Switching on electrocatalytic activity in solid oxide cells

Myung, Jae-ha and Neagu, Dragos and Miller, David N. and Irvine, John T.S. (2016) Switching on electrocatalytic activity in solid oxide cells. Nature, 537 (7621). pp. 528-531. ISSN 0028-0836 (https://doi.org/10.1038/nature19090)

[thumbnail of Myung-etal-Nature-2016-Switching-on-electrocatalytic-activity-in-solid-oxide-cells]
Text. Filename: Myung_etal_Nature_2016_Switching_on_electrocatalytic_activity_in_solid_oxide_cells.pdf
Accepted Author Manuscript

Download (897kB)| Preview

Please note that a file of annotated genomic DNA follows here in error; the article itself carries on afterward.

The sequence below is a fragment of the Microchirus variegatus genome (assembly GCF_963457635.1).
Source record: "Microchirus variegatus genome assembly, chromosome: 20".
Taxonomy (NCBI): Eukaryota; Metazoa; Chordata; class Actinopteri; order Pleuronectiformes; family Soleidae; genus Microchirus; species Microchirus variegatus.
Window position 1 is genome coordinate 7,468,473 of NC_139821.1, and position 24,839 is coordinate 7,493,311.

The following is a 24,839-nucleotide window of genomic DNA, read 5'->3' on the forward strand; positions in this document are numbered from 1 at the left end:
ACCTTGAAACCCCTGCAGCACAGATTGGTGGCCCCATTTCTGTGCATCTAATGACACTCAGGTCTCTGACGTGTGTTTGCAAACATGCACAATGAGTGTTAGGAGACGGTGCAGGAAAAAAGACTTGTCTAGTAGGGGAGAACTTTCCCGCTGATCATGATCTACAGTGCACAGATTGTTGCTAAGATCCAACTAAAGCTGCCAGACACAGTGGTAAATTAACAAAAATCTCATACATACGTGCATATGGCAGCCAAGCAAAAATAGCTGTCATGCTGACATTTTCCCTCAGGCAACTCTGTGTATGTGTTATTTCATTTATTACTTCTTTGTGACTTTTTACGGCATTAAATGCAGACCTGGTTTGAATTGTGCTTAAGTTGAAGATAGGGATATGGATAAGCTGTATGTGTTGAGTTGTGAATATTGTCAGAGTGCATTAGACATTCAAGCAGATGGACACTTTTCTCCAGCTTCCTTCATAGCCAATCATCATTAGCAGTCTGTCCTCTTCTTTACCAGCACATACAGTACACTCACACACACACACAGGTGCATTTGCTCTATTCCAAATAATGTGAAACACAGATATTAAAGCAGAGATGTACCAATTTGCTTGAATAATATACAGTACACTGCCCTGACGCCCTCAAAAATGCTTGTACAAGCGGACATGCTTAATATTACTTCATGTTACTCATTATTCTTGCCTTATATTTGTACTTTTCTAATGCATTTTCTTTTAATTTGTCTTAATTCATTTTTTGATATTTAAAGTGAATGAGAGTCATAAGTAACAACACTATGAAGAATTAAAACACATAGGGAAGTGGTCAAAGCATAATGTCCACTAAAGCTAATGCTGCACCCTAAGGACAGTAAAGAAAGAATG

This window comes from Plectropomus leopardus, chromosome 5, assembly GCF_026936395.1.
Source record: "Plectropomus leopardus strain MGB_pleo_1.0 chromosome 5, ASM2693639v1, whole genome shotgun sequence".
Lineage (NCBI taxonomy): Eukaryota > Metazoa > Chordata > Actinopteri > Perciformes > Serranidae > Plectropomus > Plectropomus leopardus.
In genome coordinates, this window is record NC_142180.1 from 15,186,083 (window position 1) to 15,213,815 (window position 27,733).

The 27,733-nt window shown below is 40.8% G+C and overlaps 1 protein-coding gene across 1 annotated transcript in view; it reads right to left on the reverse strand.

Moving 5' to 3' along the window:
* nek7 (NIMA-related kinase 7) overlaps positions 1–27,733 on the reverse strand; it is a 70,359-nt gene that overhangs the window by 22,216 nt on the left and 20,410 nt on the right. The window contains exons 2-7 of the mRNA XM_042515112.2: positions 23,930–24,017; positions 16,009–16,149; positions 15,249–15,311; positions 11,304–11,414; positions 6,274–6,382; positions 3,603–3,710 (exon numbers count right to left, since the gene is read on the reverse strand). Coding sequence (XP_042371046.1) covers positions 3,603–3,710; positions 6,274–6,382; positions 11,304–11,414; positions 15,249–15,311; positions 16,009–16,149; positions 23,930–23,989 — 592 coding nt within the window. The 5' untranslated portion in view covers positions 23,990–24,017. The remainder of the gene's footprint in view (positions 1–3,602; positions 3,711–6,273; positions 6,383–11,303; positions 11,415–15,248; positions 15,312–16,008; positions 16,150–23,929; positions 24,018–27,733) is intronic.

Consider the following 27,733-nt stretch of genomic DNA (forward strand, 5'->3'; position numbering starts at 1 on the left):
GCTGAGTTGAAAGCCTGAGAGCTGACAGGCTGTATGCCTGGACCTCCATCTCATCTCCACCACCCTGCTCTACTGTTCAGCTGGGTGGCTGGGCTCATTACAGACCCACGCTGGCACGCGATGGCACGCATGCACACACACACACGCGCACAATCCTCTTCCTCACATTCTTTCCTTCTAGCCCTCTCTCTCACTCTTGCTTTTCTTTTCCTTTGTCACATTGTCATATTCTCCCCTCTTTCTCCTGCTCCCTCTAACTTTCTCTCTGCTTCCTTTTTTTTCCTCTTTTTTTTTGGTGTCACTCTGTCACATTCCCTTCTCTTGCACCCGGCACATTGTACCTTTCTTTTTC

Solid oxide cells (SOCs) can operate with high efficiency in two ways - as fuel cells, oxidizing a fuel to produce electricity, and as electrolysis cells, electrolysing water to produce hydrogen and oxygen gases. Ideally, SOCs should perform well, be durable and be inexpensive, but there are often competitive tensions, meaning that, for example, performance is achieved at the expense of durability. SOCs consist of porous electrodes - the fuel and air electrodes - separated by a dense electrolyte. In terms of the electrodes, the greatest challenge is to deliver high, long-lasting electrocatalytic activity while ensuring cost- and time-efficient manufacture. This has typically been achieved through lengthy and intricate ex situ procedures. These often require dedicated precursors and equipment; moreover, although the degradation of such electrodes associated with their reversible operation can be mitigated, they are susceptible to many other forms of degradation. An alternative is to grow appropriate electrode nanoarchitectures under operationally relevant conditions, for example, via redox exsolution. Here we describe the growth of a finely dispersed array of anchored metal nanoparticles on an oxide electrode through electrochemical poling of a SOC at 2 volts for a few seconds. These electrode structures perform well as both fuel cells and electrolysis cells (for example, at 900 °C they deliver 2 watts per square centimetre of power in humidified hydrogen gas, and a current of 2.75 amps per square centimetre at 1.3 volts in 50% water/nitrogen gas). The nanostructures and corresponding electrochemical activity do not degrade in 150 hours of testing. These results not only prove that in operando methods can yield emergent nanomaterials, which in turn deliver exceptional performance, but also offer proof of concept that electrolysis and fuel cells can be unified in a single, high-performance, versatile and easily manufactured device. This opens up the possibility of simple, almost instantaneous production of highly active nanostructures for reinvigorating SOCs during operation.